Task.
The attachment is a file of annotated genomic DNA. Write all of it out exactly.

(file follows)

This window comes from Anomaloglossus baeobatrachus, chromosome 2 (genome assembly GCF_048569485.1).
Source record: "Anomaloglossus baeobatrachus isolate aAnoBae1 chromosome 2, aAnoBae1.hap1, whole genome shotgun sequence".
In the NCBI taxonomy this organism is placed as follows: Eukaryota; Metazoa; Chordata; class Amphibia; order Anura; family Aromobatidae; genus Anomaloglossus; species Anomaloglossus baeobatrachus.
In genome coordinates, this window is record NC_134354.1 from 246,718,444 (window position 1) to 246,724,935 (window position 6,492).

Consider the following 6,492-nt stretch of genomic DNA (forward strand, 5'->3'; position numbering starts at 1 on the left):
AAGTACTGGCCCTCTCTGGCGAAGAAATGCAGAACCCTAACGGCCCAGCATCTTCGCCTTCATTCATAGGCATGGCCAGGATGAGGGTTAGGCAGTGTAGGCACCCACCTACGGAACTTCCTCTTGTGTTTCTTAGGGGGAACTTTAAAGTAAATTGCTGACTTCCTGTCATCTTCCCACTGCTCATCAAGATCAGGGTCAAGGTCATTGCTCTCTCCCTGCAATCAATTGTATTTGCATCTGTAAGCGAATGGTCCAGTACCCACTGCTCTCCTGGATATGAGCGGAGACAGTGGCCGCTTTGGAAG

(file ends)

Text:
This window comes from Anomaloglossus baeobatrachus, chromosome 2 (genome assembly GCF_048569485.1).
Source record: "Anomaloglossus baeobatrachus isolate aAnoBae1 chromosome 2, aAnoBae1.hap1, whole genome shotgun sequence".
In the NCBI taxonomy this organism is placed as follows: Eukaryota; Metazoa; Chordata; class Amphibia; order Anura; family Aromobatidae; genus Anomaloglossus; species Anomaloglossus baeobatrachus.
In genome coordinates, this window is record NC_134354.1 from 246,718,444 (window position 1) to 246,724,935 (window position 6,492).

Consider the following 6,492-nt stretch of genomic DNA (forward strand, 5'->3'; position numbering starts at 1 on the left):
AAGTACTGGCCCTCTCTGGCGAAGAAATGCAGAACCCTAACGGCCCAGCATCTTCGCCTTCATTCATAGGCATGGCCAGGATGAGGGTTAGGCAGTGTAGGCACCCACCTACGGAACTTCCTCTTGTGTTTCTTAGGGGGAACTTTAAAGTAAATTGCTGACTTCCTGTCATCTTCCCACTGCTCATCAAGATCAGGGTCAAGGTCATTGCTCTCTCCCTGCAATCAATTGTATTTGCATCTGTAAGCGAATGGTCCAGTACCCACTGCTCTCCTGGATATGAGCGGAGACAGTGGCCGCTTTGGAAG